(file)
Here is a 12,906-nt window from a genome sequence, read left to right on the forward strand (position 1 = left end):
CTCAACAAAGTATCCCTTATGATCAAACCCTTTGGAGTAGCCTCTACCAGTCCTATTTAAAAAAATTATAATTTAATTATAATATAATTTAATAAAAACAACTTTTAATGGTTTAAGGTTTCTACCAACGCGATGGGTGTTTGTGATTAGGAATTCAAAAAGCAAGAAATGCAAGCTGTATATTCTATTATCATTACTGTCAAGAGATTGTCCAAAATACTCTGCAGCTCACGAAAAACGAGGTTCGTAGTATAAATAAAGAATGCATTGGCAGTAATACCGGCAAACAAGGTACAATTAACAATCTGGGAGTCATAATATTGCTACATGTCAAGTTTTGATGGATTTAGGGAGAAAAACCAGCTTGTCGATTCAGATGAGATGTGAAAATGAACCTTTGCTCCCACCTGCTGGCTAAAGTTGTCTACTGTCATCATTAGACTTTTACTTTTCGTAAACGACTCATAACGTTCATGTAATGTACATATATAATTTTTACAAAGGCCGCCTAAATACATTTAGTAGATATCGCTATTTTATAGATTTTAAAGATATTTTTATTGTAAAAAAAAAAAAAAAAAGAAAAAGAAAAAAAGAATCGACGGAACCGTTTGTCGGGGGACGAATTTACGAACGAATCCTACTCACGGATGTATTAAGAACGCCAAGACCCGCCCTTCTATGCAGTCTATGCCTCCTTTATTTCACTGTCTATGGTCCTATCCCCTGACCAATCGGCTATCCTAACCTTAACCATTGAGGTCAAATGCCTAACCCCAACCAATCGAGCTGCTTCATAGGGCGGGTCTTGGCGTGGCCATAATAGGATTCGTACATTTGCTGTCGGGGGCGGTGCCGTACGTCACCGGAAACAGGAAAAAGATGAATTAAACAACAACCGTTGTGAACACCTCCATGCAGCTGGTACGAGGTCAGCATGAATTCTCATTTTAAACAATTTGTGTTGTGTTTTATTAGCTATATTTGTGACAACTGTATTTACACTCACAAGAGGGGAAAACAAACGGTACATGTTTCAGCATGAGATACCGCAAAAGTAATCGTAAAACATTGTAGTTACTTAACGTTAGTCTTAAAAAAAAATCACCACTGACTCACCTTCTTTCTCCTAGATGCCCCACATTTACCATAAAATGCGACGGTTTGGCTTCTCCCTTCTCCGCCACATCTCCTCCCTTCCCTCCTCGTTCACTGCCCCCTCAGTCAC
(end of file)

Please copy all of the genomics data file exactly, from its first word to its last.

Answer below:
Here is a 12,906-nt window from a genome sequence, read left to right on the forward strand (position 1 = left end):
CTCAACAAAGTATCCCTTATGATCAAACCCTTTGGAGTAGCCTCTACCAGTCCTATTTAAAAAAATTATAATTTAATTATAATATAATTTAATAAAAACAACTTTTAATGGTTTAAGGTTTCTACCAACGCGATGGGTGTTTGTGATTAGGAATTCAAAAAGCAAGAAATGCAAGCTGTATATTCTATTATCATTACTGTCAAGAGATTGTCCAAAATACTCTGCAGCTCACGAAAAACGAGGTTCGTAGTATAAATAAAGAATGCATTGGCAGTAATACCGGCAAACAAGGTACAATTAACAATCTGGGAGTCATAATATTGCTACATGTCAAGTTTTGATGGATTTAGGGAGAAAAACCAGCTTGTCGATTCAGATGAGATGTGAAAATGAACCTTTGCTCCCACCTGCTGGCTAAAGTTGTCTACTGTCATCATTAGACTTTTACTTTTCGTAAACGACTCATAACGTTCATGTAATGTACATATATAATTTTTACAAAGGCCGCCTAAATACATTTAGTAGATATCGCTATTTTATAGATTTTAAAGATATTTTTATTGTAAAAAAAAAAAAAAAAAGAAAAAGAAAAAAAGAATCGACGGAACCGTTTGTCGGGGGACGAATTTACGAACGAATCCTACTCACGGATGTATTAAGAACGCCAAGACCCGCCCTTCTATGCAGTCTATGCCTCCTTTATTTCACTGTCTATGGTCCTATCCCCTGACCAATCGGCTATCCTAACCTTAACCATTGAGGTCAAATGCCTAACCCCAACCAATCGAGCTGCTTCATAGGGCGGGTCTTGGCGTGGCCATAATAGGATTCGTACATTTGCTGTCGGGGGCGGTGCCGTACGTCACCGGAAACAGGAAAAAGATGAATTAAACAACAACCGTTGTGAACACCTCCATGCAGCTGGTACGAGGTCAGCATGAATTCTCATTTTAAACAATTTGTGTTGTGTTTTATTAGCTATATTTGTGACAACTGTATTTACACTCACAAGAGGGGAAAACAAACGGTACATGTTTCAGCATGAGATACCGCAAAAGTAATCGTAAAACATTGTAGTTACTTAACGTTAGTCTTAAAAAAAAATCACCACTGACTCACCTTCTTTCTCCTAGATGCCCCACATTTACCATAAAATGCGACGGTTTGGCTTCTCCCTTCTCCGCCACATCTCCTCCCTTCCCTCCTCGTTCACTGCCCCCTCAGTCAC